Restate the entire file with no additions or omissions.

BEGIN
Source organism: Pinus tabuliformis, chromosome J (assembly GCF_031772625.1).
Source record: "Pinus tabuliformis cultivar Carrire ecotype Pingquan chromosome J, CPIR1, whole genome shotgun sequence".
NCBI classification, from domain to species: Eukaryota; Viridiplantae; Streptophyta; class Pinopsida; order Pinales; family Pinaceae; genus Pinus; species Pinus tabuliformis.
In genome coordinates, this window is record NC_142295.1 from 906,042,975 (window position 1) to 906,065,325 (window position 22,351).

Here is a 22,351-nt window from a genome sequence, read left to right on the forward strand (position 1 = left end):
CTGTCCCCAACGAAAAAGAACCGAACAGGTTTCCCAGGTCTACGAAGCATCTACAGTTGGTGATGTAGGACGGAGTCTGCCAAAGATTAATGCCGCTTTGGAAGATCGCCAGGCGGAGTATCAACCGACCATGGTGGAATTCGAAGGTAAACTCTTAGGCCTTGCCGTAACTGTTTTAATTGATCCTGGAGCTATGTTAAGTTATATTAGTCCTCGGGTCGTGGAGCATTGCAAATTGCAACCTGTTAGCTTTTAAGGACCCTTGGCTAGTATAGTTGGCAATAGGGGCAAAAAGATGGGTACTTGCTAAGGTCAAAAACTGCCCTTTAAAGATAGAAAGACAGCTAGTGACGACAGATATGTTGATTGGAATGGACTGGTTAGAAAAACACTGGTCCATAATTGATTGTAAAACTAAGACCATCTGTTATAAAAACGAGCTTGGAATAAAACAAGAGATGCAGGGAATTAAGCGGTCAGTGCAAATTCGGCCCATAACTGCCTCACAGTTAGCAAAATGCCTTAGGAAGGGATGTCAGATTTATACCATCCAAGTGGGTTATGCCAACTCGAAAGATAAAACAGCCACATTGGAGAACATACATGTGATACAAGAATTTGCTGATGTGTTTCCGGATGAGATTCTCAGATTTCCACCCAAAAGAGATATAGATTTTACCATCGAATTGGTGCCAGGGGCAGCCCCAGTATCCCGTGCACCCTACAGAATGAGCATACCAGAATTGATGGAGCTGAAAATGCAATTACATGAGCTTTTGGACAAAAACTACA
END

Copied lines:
Source organism: Pinus tabuliformis, chromosome J (assembly GCF_031772625.1).
Source record: "Pinus tabuliformis cultivar Carrire ecotype Pingquan chromosome J, CPIR1, whole genome shotgun sequence".
NCBI classification, from domain to species: Eukaryota; Viridiplantae; Streptophyta; class Pinopsida; order Pinales; family Pinaceae; genus Pinus; species Pinus tabuliformis.
In genome coordinates, this window is record NC_142295.1 from 906,042,975 (window position 1) to 906,065,325 (window position 22,351).

Here is a 22,351-nt window from a genome sequence, read left to right on the forward strand (position 1 = left end):
CTGTCCCCAACGAAAAAGAACCGAACAGGTTTCCCAGGTCTACGAAGCATCTACAGTTGGTGATGTAGGACGGAGTCTGCCAAAGATTAATGCCGCTTTGGAAGATCGCCAGGCGGAGTATCAACCGACCATGGTGGAATTCGAAGGTAAACTCTTAGGCCTTGCCGTAACTGTTTTAATTGATCCTGGAGCTATGTTAAGTTATATTAGTCCTCGGGTCGTGGAGCATTGCAAATTGCAACCTGTTAGCTTTTAAGGACCCTTGGCTAGTATAGTTGGCAATAGGGGCAAAAAGATGGGTACTTGCTAAGGTCAAAAACTGCCCTTTAAAGATAGAAAGACAGCTAGTGACGACAGATATGTTGATTGGAATGGACTGGTTAGAAAAACACTGGTCCATAATTGATTGTAAAACTAAGACCATCTGTTATAAAAACGAGCTTGGAATAAAACAAGAGATGCAGGGAATTAAGCGGTCAGTGCAAATTCGGCCCATAACTGCCTCACAGTTAGCAAAATGCCTTAGGAAGGGATGTCAGATTTATACCATCCAAGTGGGTTATGCCAACTCGAAAGATAAAACAGCCACATTGGAGAACATACATGTGATACAAGAATTTGCTGATGTGTTTCCGGATGAGATTCTCAGATTTCCACCCAAAAGAGATATAGATTTTACCATCGAATTGGTGCCAGGGGCAGCCCCAGTATCCCGTGCACCCTACAGAATGAGCATACCAGAATTGATGGAGCTGAAAATGCAATTACATGAGCTTTTGGACAAAAACTACA